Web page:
If you as a sales leader, looking for a head of sales enablement, you should hire a business leader to set up sales enablement in a strategic, formal, and effective way — as an engine to drive the desired sales results.

A program manager usually does not have the required business acumen nor the internal sales skills to get on senior executives’ calendars. And that’s crucial to success, as only in conversations with senior executives will they get the various perspectives of your leadership.

After talking to the sales leader, the marketing leader, and the customer experience or customer success leader, your sales enablement leader have the proper perspective and be able to map it against their initial analysis and assessment results.

By the way, these are mandatory interviews. They’re the MOST critical issue to sales enablement success, and in many organizations, they are often not conducted at all. That’s why you need a sales enablement leader or business leader in this role, and not a project manager.

Again, you will need program managers, of course, but not as the head of sales enablement.

5 Steps to A Successful Sales Enablement Initiative

Now, I’m going to share a 5-step process for building a successful sales enablement initiative from scratch — or leveling up an existing one — so you can both drive and demonstrate significant results.

Step 1. Assess and identify the root cause of your challenges and align to your company’s digital business strategy.

It’s crucial to determine what the specific point of departure is in your organization. More precisely, you need to identify the actual problems in your sales organization that are essential to drive results.

It never works to implement a program that worked elsewhere. Every organization is different, even if the core challenges might look the same: The culture is different, the organization’s “DNA” is different, the senior executives are different, and their goals as well.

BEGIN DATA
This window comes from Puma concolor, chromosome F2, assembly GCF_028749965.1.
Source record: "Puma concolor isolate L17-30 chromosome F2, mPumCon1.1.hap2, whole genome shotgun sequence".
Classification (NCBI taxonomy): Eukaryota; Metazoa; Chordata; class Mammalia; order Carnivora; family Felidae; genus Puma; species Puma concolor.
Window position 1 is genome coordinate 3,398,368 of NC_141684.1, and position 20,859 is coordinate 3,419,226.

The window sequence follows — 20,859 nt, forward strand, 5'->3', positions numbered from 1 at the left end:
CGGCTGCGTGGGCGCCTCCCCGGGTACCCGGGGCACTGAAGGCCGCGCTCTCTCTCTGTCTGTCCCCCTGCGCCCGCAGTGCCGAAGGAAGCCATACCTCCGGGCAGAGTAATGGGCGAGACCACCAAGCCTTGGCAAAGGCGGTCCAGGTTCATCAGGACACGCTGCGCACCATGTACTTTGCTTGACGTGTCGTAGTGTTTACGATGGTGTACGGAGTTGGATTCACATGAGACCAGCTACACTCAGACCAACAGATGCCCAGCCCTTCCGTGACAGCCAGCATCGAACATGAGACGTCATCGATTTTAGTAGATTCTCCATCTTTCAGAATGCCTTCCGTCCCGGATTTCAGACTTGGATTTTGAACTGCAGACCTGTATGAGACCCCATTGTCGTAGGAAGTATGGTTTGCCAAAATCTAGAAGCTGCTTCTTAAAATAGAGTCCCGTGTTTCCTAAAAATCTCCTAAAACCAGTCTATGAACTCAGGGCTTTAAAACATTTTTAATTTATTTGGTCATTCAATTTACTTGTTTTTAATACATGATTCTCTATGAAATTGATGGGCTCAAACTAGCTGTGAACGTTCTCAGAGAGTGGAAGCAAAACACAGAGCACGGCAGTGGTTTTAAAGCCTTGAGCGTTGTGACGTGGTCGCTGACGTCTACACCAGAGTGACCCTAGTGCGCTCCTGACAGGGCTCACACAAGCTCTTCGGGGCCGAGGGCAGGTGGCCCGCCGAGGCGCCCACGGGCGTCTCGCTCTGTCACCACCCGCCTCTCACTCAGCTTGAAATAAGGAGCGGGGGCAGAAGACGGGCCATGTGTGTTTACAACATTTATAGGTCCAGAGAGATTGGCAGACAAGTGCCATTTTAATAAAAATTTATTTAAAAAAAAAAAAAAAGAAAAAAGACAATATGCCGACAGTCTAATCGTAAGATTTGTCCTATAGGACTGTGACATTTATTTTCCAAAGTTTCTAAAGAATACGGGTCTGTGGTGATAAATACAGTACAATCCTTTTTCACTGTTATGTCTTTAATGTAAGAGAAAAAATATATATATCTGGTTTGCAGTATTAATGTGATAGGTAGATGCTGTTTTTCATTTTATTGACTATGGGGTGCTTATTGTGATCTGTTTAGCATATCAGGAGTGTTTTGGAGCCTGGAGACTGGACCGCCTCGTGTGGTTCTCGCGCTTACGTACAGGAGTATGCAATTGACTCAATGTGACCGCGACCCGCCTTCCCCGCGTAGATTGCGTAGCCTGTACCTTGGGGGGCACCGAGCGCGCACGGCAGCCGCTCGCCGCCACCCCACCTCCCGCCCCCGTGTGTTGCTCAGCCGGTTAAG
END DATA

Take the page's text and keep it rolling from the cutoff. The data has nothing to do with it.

Equally important is a thorough understanding of your company’s digital business and sales strategy.

RELATED: Power-Up Your B2B Sales Enablement Strategy With These Essential Tips

To get a clear picture of the situation and the senior executives’ desired results, assess the current state of your business goals, how well they’re being executed on, and the challenges to achieving them.

Structured interviews are an essential part of this process. They’ll help you understand the vision, goals, objectives, and metrics.

Step 2. Create a targeted, tailored, focused sales enablement strategy.

Armed with the information you gather from Step 1, you can answer these important questions:

  • Where are we?
  • What’s the actual problem to be solved?
  • Where do we want to go?

You can then develop your organization’s sales enablement mission and create a specific, tailored, and targeted sales enablement strategy.

You also need to capture your strategy in a charter or business plan. The name doesn’t matter. What matters is what you put it into your charter or business plan.

Here are the essential elements in a strong strategy:

  • The target audience (e.g., customer-facing professionals and their managers)
  • The desired results
  • The related enablement services that should be created and implemented (e.g., content, training, coaching)
  • All the steps that are necessary to get there

Part of this strategy can be, for instance, the selection of the required technology:

  1. To implement cross-functional content strategies and content management processes
  2. To reinforce integrated value messaging approaches